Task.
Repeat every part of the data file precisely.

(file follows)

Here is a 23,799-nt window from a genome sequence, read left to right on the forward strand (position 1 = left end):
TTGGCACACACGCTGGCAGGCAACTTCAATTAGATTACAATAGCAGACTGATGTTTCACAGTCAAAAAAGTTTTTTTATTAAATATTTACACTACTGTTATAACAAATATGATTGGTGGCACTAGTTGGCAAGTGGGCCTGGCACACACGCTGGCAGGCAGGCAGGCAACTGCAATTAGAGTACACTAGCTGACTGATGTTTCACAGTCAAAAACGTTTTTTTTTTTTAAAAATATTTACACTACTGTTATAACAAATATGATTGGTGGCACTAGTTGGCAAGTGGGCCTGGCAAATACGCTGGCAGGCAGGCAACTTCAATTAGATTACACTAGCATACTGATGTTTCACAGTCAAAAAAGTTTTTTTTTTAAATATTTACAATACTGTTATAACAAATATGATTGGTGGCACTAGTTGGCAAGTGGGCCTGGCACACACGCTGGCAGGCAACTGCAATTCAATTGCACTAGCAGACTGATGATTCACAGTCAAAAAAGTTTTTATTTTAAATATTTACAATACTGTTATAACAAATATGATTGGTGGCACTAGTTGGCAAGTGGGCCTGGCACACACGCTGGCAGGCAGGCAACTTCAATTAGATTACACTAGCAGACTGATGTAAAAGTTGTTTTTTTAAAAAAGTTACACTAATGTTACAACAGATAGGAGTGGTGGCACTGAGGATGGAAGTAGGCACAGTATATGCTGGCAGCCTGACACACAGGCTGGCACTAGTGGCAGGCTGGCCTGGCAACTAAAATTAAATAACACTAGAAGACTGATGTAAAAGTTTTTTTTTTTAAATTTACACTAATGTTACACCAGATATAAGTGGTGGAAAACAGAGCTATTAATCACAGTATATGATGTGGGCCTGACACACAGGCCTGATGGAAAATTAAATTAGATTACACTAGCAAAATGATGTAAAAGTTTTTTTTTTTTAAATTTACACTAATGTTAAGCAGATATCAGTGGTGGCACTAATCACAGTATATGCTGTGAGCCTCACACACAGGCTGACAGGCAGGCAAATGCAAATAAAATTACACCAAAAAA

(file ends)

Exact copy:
Here is a 23,799-nt window from a genome sequence, read left to right on the forward strand (position 1 = left end):
TTGGCACACACGCTGGCAGGCAACTTCAATTAGATTACAATAGCAGACTGATGTTTCACAGTCAAAAAAGTTTTTTTATTAAATATTTACACTACTGTTATAACAAATATGATTGGTGGCACTAGTTGGCAAGTGGGCCTGGCACACACGCTGGCAGGCAGGCAGGCAACTGCAATTAGAGTACACTAGCTGACTGATGTTTCACAGTCAAAAACGTTTTTTTTTTTTAAAAATATTTACACTACTGTTATAACAAATATGATTGGTGGCACTAGTTGGCAAGTGGGCCTGGCAAATACGCTGGCAGGCAGGCAACTTCAATTAGATTACACTAGCATACTGATGTTTCACAGTCAAAAAAGTTTTTTTTTTAAATATTTACAATACTGTTATAACAAATATGATTGGTGGCACTAGTTGGCAAGTGGGCCTGGCACACACGCTGGCAGGCAACTGCAATTCAATTGCACTAGCAGACTGATGATTCACAGTCAAAAAAGTTTTTATTTTAAATATTTACAATACTGTTATAACAAATATGATTGGTGGCACTAGTTGGCAAGTGGGCCTGGCACACACGCTGGCAGGCAGGCAACTTCAATTAGATTACACTAGCAGACTGATGTAAAAGTTGTTTTTTTAAAAAAGTTACACTAATGTTACAACAGATAGGAGTGGTGGCACTGAGGATGGAAGTAGGCACAGTATATGCTGGCAGCCTGACACACAGGCTGGCACTAGTGGCAGGCTGGCCTGGCAACTAAAATTAAATAACACTAGAAGACTGATGTAAAAGTTTTTTTTTTTAAATTTACACTAATGTTACACCAGATATAAGTGGTGGAAAACAGAGCTATTAATCACAGTATATGATGTGGGCCTGACACACAGGCCTGATGGAAAATTAAATTAGATTACACTAGCAAAATGATGTAAAAGTTTTTTTTTTTTAAATTTACACTAATGTTAAGCAGATATCAGTGGTGGCACTAATCACAGTATATGCTGTGAGCCTCACACACAGGCTGACAGGCAGGCAAATGCAAATAAAATTACACCAAAAAA